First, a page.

In the first thirty days following a heart attack, one in three deaths among patients with signs of heart failure may be preventable by early treatment with a drug called eplerenone (Inspra, Pfizer Ltd), according to new data published in the Journal of the American College of Cardiology (JACC).
Results from the study show that eplerenone reduced death rate from all causes in the first 30 days after a heart attack by 31% when given to hospital patients. All the patients in the study had heart failure because the left ventricle (pumping chamber) of their heart had been damaged by their heart attack.
Dr Ian Squire, Senior Lecturer in Medicine/Consultant Physician, Coronary Care Unit, Leicester Royal Infirmary, who participated in the study data collection said: "These new findings clearly demonstrate the importance of early treatment with eplerenone for appropriate patients who have survived a heart attack. Starting eplerenone within 30 days of hospital admission maximizes the benefit of this therapy."
Professor Martin Cowie, Professor of Cardiology, Imperial College, London and Honorary Consultant Cardiologist at the Brompton Hospital, London, commented: "Reducing mortality after a heart attack has been a great success story over the last two decades. The new analysis takes this story forward - the take home message is that there is substantial clinical benefit if treatment with eplerenone is initiated in the coronary care unit. Given to appropriate patients this treatment further reduces mortality following a heart attack."
Each year almost 270,000 people in the UK suffer a heart attack. Of these about one in three die before reaching hospital. The survivors have a high risk of heart failure. Of the 65,000 new cases of heart failure occurring in the UK each year, it is estimated that 15,000 follow a heart attack .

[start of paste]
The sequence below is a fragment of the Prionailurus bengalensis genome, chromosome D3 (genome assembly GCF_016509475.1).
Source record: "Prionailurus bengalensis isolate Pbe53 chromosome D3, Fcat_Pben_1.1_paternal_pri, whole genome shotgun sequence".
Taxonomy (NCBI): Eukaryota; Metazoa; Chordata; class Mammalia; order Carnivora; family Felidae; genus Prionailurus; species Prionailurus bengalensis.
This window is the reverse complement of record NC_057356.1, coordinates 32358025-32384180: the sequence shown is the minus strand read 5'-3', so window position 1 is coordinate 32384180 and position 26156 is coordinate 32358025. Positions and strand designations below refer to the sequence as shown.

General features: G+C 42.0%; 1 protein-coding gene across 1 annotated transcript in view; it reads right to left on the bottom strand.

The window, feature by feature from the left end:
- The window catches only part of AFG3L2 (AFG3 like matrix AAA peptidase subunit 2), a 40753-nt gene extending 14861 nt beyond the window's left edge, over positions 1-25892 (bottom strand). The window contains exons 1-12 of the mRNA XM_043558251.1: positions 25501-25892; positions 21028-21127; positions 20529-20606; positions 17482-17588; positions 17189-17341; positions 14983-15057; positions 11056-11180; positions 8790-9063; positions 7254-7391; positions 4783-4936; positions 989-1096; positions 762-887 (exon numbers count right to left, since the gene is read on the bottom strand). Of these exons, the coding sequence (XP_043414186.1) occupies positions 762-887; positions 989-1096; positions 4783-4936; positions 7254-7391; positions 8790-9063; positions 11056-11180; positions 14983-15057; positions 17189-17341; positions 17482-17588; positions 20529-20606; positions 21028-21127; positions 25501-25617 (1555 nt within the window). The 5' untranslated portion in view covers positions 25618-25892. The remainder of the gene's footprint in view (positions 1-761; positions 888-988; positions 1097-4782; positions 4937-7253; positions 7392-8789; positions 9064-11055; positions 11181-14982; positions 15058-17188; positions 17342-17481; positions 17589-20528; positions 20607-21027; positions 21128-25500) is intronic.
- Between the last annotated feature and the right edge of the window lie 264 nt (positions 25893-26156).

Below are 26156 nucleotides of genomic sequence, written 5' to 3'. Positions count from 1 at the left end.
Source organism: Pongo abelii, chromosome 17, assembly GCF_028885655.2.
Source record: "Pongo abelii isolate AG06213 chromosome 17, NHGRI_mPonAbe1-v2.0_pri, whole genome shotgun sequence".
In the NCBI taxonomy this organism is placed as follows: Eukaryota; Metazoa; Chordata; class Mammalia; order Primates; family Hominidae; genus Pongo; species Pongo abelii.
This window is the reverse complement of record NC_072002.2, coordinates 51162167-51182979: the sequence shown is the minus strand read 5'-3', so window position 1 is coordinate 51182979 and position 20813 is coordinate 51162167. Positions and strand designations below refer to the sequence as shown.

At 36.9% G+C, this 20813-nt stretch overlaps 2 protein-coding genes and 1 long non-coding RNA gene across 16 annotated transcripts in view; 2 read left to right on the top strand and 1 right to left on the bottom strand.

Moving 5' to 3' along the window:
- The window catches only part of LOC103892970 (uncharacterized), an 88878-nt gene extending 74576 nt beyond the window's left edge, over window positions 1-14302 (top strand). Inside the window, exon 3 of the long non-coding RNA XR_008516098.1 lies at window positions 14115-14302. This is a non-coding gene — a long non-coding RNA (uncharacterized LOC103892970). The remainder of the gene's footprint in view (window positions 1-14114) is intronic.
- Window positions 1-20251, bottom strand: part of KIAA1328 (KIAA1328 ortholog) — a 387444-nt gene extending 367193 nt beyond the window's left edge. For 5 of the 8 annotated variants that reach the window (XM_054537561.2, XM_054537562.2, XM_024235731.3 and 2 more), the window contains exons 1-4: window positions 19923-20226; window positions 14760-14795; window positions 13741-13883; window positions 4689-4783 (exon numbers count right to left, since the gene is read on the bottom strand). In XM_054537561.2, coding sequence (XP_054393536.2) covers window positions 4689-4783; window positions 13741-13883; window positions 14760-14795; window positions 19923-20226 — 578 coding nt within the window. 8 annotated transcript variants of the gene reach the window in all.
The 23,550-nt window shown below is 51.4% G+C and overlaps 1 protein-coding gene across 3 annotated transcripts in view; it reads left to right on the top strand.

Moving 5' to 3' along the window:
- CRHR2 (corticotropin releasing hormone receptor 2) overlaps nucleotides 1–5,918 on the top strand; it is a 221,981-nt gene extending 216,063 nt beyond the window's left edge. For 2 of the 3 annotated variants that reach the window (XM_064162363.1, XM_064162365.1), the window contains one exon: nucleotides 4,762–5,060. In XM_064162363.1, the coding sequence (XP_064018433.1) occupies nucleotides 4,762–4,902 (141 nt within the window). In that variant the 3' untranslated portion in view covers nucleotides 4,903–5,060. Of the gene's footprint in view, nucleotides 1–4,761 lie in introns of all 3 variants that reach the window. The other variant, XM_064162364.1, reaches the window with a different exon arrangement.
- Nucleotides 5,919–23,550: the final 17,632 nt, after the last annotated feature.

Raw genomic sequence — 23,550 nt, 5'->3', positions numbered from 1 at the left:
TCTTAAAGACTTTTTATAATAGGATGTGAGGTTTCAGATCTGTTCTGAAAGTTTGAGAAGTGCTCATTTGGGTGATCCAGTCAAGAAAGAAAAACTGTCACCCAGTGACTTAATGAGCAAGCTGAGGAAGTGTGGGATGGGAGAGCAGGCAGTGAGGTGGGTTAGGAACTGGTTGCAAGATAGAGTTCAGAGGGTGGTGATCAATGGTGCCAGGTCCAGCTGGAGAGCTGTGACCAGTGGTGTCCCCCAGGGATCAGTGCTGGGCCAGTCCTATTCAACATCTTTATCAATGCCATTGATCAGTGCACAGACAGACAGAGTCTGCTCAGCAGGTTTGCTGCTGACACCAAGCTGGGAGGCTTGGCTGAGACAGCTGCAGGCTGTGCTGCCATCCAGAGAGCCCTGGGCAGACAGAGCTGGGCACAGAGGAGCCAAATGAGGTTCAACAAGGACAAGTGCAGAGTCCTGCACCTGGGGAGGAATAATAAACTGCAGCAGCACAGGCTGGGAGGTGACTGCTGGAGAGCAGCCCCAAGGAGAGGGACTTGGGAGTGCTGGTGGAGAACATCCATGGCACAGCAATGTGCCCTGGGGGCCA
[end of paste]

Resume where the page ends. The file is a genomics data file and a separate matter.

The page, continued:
Eplerenone, given as tablets, works by blocking the actions of a hormone called aldosterone. Following a heart attack this hormone may damage the ventricles (pumping chambers of the heart) via a number of mechanisms - including disruption of electrical conduction and stimulating the formation of collagen which changes the shape and function of the ventricle. Blocking the action of aldosterone is thought to prevent or ameliorate this harmful ventricular remodelling .
Dr Simon Williams, a cardiologist at Wythenshawe Hospital Manchester, who has a special interest in heart failure commented: "Most people discharged from hospital following a heart attack will have been started on aspirin, a beta blocker, a statin and an ACE inhibitor - however none of these agents influence the aldosterone system. The addition of the selective aldosterone blocker eplerenone to these standard treatments confers extra benefit - moreover the clear message from this study is the importance of starting eplerenone in the hospital coronary care unit rather than a few months later."